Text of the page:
first-ever structured professional certificate course for anti-drug social workers and
peer counsellors. The course ran from February to July 2006 with 68 participants
being given the certificate on completion of the course. A pilot service information
system was also launched in July to gather data for drawing up standards for local
drug treatment services to follow. This is also part of the recommendations made in
the 2003-05 plan.
The Fourth Three-Year Plan on Drug Treatment and Rehabilitation Services in
Hong Kong (2006-08) was introduced in March 2006. Its key recommendations
include promoting reintegration of ex-drug abusers into the community and
strengthening cooperation between medical practitioners and NGOs to address the
medical needs of drug abusers and to extend the scope for early intervention.
Preventive Education and Publicity
In 2006, the ND provided 585 anti-drug talks to 79 800 students attending
Primary 4, 5, and 6 schools, secondary level schools and students at the English
Schools Foundation and international schools. This was the first year that anti-drug
talks were given to Primary 4 students. Workshops and seminars were also organised
for teachers, social workers and parents. In 2006, four workshops were held for
teachers and school social workers. Since parents play a vital role in drugs prevention
education, the ND, for the first time, organised two seminars for parents in April and
September 2006 in the Sha Tin Town Hall and Yuen Long Theatre respectively. About
830 parents attended. In collaboration with Hong Kong Commercial Broadcasting Co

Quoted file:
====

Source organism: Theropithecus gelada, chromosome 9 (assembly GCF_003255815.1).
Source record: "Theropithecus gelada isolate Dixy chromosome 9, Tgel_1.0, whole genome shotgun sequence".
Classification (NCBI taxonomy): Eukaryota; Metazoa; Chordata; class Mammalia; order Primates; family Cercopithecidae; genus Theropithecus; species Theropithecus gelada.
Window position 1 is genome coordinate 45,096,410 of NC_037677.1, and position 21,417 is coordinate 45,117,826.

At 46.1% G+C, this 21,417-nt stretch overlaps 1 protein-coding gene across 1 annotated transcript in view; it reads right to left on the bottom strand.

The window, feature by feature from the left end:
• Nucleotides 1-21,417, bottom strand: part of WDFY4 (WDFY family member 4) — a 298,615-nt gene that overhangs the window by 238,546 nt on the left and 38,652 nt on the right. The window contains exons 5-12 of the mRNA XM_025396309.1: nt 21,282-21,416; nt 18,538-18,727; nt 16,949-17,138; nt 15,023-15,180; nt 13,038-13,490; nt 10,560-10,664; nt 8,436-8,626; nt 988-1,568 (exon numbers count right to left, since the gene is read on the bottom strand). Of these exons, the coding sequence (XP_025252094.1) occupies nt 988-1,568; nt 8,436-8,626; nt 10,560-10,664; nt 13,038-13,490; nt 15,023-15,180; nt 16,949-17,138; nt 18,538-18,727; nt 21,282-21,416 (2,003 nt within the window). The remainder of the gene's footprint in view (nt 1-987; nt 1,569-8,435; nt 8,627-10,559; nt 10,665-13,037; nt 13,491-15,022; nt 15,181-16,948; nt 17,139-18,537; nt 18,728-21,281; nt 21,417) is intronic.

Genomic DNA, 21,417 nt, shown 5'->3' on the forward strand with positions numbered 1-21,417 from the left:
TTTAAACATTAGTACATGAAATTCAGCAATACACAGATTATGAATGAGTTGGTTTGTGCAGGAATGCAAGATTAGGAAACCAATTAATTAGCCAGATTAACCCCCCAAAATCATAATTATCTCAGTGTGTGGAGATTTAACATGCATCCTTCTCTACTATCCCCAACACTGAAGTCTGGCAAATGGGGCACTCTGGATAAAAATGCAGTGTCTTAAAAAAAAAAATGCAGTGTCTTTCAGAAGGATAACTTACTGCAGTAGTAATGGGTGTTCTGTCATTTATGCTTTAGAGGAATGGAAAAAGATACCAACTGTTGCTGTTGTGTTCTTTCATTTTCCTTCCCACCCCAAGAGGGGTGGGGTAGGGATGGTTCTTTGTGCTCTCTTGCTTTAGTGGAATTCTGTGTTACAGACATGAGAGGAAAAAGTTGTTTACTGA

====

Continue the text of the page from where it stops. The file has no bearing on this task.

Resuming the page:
Ltd, two radio programmes were broadcast during the period between December
2006 and March 2007 to give parents a better understanding of the drug problem so
that they may communicate more effectively with their children.
A television docu-drama series entitled Anti-Drug Files jointly produced with
RTHK was broadcast in July to increase public awareness of drug issues, including
those occurring on the other side of the boundary. Eighteen NGO projects were
funded under the Sponsorship Scheme on Anti-Cross-boundary Drug Abuse.
The Hong Kong Jockey Club Drug InfoCentre continued to serve as a platform
for promoting anti-drug messages. During the year, about 28 200 visitors, comprising
15 900 students, 3 200 members of youth groups, community organisations, and
rehabilitation centres, 300 principals, teachers and school social workers,
1 000 group and 7 800 walk-in visitors, made use of the centre.
Two new TV and radio Announcements in the Public Interest (APIs) were
launched during the Christmas and New Year holidays to remind young people of the